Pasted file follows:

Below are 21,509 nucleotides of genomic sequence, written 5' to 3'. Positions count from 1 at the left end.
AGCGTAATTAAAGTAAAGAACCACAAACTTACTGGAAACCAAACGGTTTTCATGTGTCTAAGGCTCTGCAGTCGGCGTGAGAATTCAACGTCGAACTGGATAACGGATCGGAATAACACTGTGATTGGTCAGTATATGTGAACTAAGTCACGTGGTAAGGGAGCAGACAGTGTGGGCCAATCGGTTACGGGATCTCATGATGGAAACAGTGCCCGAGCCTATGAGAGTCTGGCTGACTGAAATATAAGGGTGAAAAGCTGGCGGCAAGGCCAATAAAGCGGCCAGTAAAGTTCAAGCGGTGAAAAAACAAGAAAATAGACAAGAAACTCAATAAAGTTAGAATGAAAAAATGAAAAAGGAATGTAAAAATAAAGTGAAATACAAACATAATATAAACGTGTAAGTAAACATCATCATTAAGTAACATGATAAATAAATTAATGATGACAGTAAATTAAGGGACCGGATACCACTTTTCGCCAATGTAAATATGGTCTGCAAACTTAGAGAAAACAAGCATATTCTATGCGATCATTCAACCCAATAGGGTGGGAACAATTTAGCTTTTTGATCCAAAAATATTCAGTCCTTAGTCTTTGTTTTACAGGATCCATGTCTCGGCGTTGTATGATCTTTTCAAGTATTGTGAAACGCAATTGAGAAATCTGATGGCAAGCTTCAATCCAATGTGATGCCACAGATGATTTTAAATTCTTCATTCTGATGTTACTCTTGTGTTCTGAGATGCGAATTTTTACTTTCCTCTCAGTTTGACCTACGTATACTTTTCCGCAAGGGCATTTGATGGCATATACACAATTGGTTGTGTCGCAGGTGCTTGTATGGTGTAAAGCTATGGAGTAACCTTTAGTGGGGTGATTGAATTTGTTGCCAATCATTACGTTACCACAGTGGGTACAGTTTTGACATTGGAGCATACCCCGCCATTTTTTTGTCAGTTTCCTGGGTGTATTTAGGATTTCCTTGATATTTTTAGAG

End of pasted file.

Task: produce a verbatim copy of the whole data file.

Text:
Below are 21,509 nucleotides of genomic sequence, written 5' to 3'. Positions count from 1 at the left end.
AGCGTAATTAAAGTAAAGAACCACAAACTTACTGGAAACCAAACGGTTTTCATGTGTCTAAGGCTCTGCAGTCGGCGTGAGAATTCAACGTCGAACTGGATAACGGATCGGAATAACACTGTGATTGGTCAGTATATGTGAACTAAGTCACGTGGTAAGGGAGCAGACAGTGTGGGCCAATCGGTTACGGGATCTCATGATGGAAACAGTGCCCGAGCCTATGAGAGTCTGGCTGACTGAAATATAAGGGTGAAAAGCTGGCGGCAAGGCCAATAAAGCGGCCAGTAAAGTTCAAGCGGTGAAAAAACAAGAAAATAGACAAGAAACTCAATAAAGTTAGAATGAAAAAATGAAAAAGGAATGTAAAAATAAAGTGAAATACAAACATAATATAAACGTGTAAGTAAACATCATCATTAAGTAACATGATAAATAAATTAATGATGACAGTAAATTAAGGGACCGGATACCACTTTTCGCCAATGTAAATATGGTCTGCAAACTTAGAGAAAACAAGCATATTCTATGCGATCATTCAACCCAATAGGGTGGGAACAATTTAGCTTTTTGATCCAAAAATATTCAGTCCTTAGTCTTTGTTTTACAGGATCCATGTCTCGGCGTTGTATGATCTTTTCAAGTATTGTGAAACGCAATTGAGAAATCTGATGGCAAGCTTCAATCCAATGTGATGCCACAGATGATTTTAAATTCTTCATTCTGATGTTACTCTTGTGTTCTGAGATGCGAATTTTTACTTTCCTCTCAGTTTGACCTACGTATACTTTTCCGCAAGGGCATTTGATGGCATATACACAATTGGTTGTGTCGCAGGTGCTTGTATGGTGTAAAGCTATGGAGTAACCTTTAGTGGGGTGATTGAATTTGTTGCCAATCATTACGTTACCACAGTGGGTACAGTTTTGACATTGGAGCATACCCCGCCATTTTTTTGTCAGTTTCCTGGGTGTATTTAGGATTTCCTTGATATTTTTAGAG